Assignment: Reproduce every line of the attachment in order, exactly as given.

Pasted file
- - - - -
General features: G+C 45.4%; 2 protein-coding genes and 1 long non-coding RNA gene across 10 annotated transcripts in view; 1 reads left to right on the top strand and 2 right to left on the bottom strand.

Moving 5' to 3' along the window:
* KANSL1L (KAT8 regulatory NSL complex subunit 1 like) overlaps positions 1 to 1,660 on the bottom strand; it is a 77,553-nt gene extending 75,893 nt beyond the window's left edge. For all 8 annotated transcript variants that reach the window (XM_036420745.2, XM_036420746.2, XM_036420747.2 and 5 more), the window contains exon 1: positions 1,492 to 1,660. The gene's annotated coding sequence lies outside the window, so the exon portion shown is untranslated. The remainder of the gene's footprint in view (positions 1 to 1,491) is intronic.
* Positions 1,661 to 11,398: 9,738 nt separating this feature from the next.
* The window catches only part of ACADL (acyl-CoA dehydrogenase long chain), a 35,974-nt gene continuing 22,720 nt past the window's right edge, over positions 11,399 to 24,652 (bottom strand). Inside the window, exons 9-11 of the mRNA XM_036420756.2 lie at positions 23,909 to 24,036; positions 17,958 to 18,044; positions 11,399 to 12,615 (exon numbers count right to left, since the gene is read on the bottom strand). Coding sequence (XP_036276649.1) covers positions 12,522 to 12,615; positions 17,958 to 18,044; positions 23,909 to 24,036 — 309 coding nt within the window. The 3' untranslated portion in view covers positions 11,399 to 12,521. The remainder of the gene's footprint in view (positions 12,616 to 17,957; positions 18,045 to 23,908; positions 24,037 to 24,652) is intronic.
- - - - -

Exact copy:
General features: G+C 45.4%; 2 protein-coding genes and 1 long non-coding RNA gene across 10 annotated transcripts in view; 1 reads left to right on the top strand and 2 right to left on the bottom strand.

Moving 5' to 3' along the window:
* KANSL1L (KAT8 regulatory NSL complex subunit 1 like) overlaps positions 1 to 1,660 on the bottom strand; it is a 77,553-nt gene extending 75,893 nt beyond the window's left edge. For all 8 annotated transcript variants that reach the window (XM_036420745.2, XM_036420746.2, XM_036420747.2 and 5 more), the window contains exon 1: positions 1,492 to 1,660. The gene's annotated coding sequence lies outside the window, so the exon portion shown is untranslated. The remainder of the gene's footprint in view (positions 1 to 1,491) is intronic.
* Positions 1,661 to 11,398: 9,738 nt separating this feature from the next.
* The window catches only part of ACADL (acyl-CoA dehydrogenase long chain), a 35,974-nt gene continuing 22,720 nt past the window's right edge, over positions 11,399 to 24,652 (bottom strand). Inside the window, exons 9-11 of the mRNA XM_036420756.2 lie at positions 23,909 to 24,036; positions 17,958 to 18,044; positions 11,399 to 12,615 (exon numbers count right to left, since the gene is read on the bottom strand). Coding sequence (XP_036276649.1) covers positions 12,522 to 12,615; positions 17,958 to 18,044; positions 23,909 to 24,036 — 309 coding nt within the window. The 3' untranslated portion in view covers positions 11,399 to 12,521. The remainder of the gene's footprint in view (positions 12,616 to 17,957; positions 18,045 to 23,908; positions 24,037 to 24,652) is intronic.